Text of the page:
The US-China Economic and Security Review Commission has recommended that the US Congress keep a closer eye on US arms sales to Taiwan. It also wants the White House to report to Congress on every decision to “reject, delay or alter” arms sales requests from Taipei.
The recommendations are contained in a draft copy of the commission’s annual report, which is to be released later this month.
While the report could still be changed, it is unlikely that the formal conclusions will be altered at this stage. The section of the report dealing with Taiwan contains eight recommendations from the congressionally appointed commission.
It recommends that Congress amend the US National Defense Authorization Act to direct the Pentagon to include more information about Taiwan in its annual report, including “detailed assessments” of the nation’s military’s current and probable future strategies, force structures, capabilities and technology development.
It also recommends the White House give Congress unclassified details of each of Taiwan’s requests to purchase US weapons and describe Taiwan’s justification for each request, as well as the administration’s response.
The commission wants Congress to direct the US Department of State to provide an unclassified report that explains how the department’s approach to diplomatic relations with Taiwan is affected by the nation’s “unique status.”
“The report should address how these constraints and restraints impact the US’ ability to carry out the rebalance to Asia,” the commission said.
The commission also recommended Congress encourage the White House to continue discussion between Taiwan and the US concerning a bilateral investment agreement.
Once the Trans-Pacific Partnership trade deal is signed, Congress should support Taiwan’s membership, and Cabinet-level US officials should be encouraged to visit Taiwan to promote commercial, technical and people-to-people exchanges, it said.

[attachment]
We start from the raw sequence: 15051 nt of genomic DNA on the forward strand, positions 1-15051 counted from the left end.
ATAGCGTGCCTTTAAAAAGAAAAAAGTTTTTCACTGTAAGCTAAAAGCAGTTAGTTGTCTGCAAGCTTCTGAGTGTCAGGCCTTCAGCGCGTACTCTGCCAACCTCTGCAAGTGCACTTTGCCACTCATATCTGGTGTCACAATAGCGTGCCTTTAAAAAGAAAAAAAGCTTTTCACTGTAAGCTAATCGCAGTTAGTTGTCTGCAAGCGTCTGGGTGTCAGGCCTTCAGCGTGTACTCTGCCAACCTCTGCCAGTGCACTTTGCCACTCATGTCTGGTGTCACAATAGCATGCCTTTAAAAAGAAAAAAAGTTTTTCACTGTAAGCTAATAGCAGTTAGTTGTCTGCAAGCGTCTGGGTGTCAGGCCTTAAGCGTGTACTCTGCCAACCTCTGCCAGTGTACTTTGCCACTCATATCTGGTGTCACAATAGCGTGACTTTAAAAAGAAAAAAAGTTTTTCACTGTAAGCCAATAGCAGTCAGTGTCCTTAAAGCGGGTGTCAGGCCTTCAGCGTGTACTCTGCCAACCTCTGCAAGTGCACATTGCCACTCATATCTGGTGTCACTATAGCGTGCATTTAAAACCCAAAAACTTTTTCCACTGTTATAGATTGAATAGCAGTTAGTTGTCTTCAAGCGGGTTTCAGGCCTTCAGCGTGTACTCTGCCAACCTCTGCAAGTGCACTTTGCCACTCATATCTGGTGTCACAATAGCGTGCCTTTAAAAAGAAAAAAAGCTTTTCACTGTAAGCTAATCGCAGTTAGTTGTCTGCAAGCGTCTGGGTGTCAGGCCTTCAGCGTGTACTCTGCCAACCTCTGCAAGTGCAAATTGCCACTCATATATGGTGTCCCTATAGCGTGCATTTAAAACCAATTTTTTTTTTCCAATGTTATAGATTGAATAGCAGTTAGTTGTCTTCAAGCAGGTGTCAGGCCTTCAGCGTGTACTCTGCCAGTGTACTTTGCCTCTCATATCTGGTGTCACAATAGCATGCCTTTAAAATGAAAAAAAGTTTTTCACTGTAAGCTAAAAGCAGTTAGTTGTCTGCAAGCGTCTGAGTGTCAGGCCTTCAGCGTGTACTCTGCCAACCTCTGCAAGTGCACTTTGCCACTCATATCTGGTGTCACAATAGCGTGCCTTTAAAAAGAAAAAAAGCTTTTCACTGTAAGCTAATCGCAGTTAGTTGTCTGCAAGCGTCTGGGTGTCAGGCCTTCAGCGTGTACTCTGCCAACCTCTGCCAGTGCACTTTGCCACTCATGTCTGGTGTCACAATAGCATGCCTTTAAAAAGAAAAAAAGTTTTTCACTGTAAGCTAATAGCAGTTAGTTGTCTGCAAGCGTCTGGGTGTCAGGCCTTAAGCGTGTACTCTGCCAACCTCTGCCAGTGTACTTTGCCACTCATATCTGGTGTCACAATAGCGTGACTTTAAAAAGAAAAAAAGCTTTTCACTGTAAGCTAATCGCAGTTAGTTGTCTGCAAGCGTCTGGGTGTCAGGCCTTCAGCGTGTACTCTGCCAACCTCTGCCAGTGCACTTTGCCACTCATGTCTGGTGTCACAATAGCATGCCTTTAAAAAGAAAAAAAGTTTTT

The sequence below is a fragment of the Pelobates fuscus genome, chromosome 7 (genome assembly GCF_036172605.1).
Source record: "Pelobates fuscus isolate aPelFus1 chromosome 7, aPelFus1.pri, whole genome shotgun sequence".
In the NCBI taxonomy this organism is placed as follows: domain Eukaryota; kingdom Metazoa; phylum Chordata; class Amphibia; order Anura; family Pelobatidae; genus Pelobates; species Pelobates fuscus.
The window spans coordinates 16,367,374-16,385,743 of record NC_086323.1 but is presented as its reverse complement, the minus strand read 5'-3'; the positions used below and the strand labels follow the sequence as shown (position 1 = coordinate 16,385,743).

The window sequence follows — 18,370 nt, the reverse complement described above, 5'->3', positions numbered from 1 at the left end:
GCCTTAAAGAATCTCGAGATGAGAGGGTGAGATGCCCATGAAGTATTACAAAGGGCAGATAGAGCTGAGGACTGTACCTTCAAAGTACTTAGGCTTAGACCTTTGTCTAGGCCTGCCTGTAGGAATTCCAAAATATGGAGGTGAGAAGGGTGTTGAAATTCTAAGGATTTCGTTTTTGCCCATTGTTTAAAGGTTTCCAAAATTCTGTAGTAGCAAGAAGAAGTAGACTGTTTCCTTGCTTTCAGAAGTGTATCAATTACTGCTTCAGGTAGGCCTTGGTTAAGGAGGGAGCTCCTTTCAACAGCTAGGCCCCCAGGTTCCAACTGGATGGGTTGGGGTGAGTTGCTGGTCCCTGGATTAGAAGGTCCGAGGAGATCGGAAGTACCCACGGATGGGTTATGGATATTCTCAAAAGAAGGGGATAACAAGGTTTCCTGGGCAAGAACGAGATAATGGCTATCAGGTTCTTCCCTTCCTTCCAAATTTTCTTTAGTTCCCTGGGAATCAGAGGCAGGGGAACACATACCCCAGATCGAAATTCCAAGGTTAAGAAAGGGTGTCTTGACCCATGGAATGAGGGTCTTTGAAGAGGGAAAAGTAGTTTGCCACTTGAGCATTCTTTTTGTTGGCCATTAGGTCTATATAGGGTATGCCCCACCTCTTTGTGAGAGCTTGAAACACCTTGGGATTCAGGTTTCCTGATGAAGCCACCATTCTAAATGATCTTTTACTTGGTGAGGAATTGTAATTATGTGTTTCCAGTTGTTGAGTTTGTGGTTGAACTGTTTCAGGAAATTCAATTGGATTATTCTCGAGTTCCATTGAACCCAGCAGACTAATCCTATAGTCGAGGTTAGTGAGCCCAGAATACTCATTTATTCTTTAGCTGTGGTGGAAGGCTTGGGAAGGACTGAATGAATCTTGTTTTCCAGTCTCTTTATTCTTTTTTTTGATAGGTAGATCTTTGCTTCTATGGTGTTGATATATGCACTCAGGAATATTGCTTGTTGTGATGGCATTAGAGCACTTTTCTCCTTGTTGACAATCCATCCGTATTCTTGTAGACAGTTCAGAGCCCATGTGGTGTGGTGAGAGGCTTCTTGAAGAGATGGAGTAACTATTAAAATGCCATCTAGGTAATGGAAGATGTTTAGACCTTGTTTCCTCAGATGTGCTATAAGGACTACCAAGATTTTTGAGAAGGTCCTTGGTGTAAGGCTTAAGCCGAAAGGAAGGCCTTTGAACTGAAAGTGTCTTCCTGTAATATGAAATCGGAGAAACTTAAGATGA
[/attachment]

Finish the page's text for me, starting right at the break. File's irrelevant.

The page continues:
The commission said Congress should permit official travel to Taiwan by senior State Department and Pentagon officials and Congress should require anyone appointed to be director of the American Institute in Taiwan to be confirmed by the Senate.
It is a list of potentially significant changes in the relationship that could bring the two countries closer, it said.
While gathering information for its report, the commission met with Taiwanese officials in Washington and Taipei, and held talks with President Ma Ying-jeou (馬英九) in July.
“The opposition DPP [Democratic Progressive Party] has increased engagement with the US to repair perceived damage to bilateral ties and to rebrand the party’s image as a ‘responsible’ alternative to the ruling KMT [Chinese Nationalist Party],” the report said.
“Since the late 1990s, China’s military modernization has focused on improving its capabilities for Taiwan conflict scenarios that include US intervention,” the report added.
“The key shortcoming in Taiwan’s defensive capabilities is its inability to survive initial Chinese air and missile strikes due to insufficient infrastructure hardening and lack of mobile systems,” the report said.